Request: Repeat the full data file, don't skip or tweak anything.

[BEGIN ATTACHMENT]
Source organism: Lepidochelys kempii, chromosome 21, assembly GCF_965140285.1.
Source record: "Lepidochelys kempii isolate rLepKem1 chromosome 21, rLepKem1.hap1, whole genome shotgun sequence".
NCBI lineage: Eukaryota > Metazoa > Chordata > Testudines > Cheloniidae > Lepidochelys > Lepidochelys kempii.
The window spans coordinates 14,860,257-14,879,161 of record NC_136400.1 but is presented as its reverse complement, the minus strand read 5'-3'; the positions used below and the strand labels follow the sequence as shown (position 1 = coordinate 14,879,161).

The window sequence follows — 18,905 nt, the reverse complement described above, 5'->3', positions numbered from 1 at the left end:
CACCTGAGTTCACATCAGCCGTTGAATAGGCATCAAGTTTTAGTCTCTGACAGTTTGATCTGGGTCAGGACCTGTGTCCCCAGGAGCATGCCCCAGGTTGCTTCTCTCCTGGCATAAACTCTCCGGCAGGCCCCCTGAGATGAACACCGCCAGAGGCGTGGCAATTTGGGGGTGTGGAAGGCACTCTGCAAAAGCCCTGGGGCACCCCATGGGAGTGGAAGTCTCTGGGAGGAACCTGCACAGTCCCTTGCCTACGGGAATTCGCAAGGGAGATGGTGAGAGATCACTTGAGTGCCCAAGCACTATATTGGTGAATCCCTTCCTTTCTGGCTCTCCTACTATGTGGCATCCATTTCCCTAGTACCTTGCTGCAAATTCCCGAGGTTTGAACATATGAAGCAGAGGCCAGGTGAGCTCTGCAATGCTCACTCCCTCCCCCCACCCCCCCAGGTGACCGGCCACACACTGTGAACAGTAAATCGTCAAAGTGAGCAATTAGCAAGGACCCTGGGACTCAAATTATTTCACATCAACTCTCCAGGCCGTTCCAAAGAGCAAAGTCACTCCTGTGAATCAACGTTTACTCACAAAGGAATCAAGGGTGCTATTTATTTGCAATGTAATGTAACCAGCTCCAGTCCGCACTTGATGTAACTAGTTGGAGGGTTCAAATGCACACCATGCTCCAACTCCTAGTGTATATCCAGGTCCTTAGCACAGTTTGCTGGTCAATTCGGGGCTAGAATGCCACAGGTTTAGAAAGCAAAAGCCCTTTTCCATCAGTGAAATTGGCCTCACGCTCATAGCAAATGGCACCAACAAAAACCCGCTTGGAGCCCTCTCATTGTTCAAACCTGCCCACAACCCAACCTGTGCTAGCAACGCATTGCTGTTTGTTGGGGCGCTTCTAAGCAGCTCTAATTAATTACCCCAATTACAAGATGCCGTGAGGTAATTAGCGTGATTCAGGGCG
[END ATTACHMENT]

Source organism: Lepidochelys kempii, chromosome 21, assembly GCF_965140285.1.
Source record: "Lepidochelys kempii isolate rLepKem1 chromosome 21, rLepKem1.hap1, whole genome shotgun sequence".
NCBI lineage: Eukaryota > Metazoa > Chordata > Testudines > Cheloniidae > Lepidochelys > Lepidochelys kempii.
The window spans coordinates 14,860,257-14,879,161 of record NC_136400.1 but is presented as its reverse complement, the minus strand read 5'-3'; the positions used below and the strand labels follow the sequence as shown (position 1 = coordinate 14,879,161).

The window sequence follows — 18,905 nt, the reverse complement described above, 5'->3', positions numbered from 1 at the left end:
CACCTGAGTTCACATCAGCCGTTGAATAGGCATCAAGTTTTAGTCTCTGACAGTTTGATCTGGGTCAGGACCTGTGTCCCCAGGAGCATGCCCCAGGTTGCTTCTCTCCTGGCATAAACTCTCCGGCAGGCCCCCTGAGATGAACACCGCCAGAGGCGTGGCAATTTGGGGGTGTGGAAGGCACTCTGCAAAAGCCCTGGGGCACCCCATGGGAGTGGAAGTCTCTGGGAGGAACCTGCACAGTCCCTTGCCTACGGGAATTCGCAAGGGAGATGGTGAGAGATCACTTGAGTGCCCAAGCACTATATTGGTGAATCCCTTCCTTTCTGGCTCTCCTACTATGTGGCATCCATTTCCCTAGTACCTTGCTGCAAATTCCCGAGGTTTGAACATATGAAGCAGAGGCCAGGTGAGCTCTGCAATGCTCACTCCCTCCCCCCACCCCCCCAGGTGACCGGCCACACACTGTGAACAGTAAATCGTCAAAGTGAGCAATTAGCAAGGACCCTGGGACTCAAATTATTTCACATCAACTCTCCAGGCCGTTCCAAAGAGCAAAGTCACTCCTGTGAATCAACGTTTACTCACAAAGGAATCAAGGGTGCTATTTATTTGCAATGTAATGTAACCAGCTCCAGTCCGCACTTGATGTAACTAGTTGGAGGGTTCAAATGCACACCATGCTCCAACTCCTAGTGTATATCCAGGTCCTTAGCACAGTTTGCTGGTCAATTCGGGGCTAGAATGCCACAGGTTTAGAAAGCAAAAGCCCTTTTCCATCAGTGAAATTGGCCTCACGCTCATAGCAAATGGCACCAACAAAAACCCGCTTGGAGCCCTCTCATTGTTCAAACCTGCCCACAACCCAACCTGTGCTAGCAACGCATTGCTGTTTGTTGGGGCGCTTCTAAGCAGCTCTAATTAATTACCCCAATTACAAGATGCCGTGAGGTAATTAGCGTGATTCAGGGCG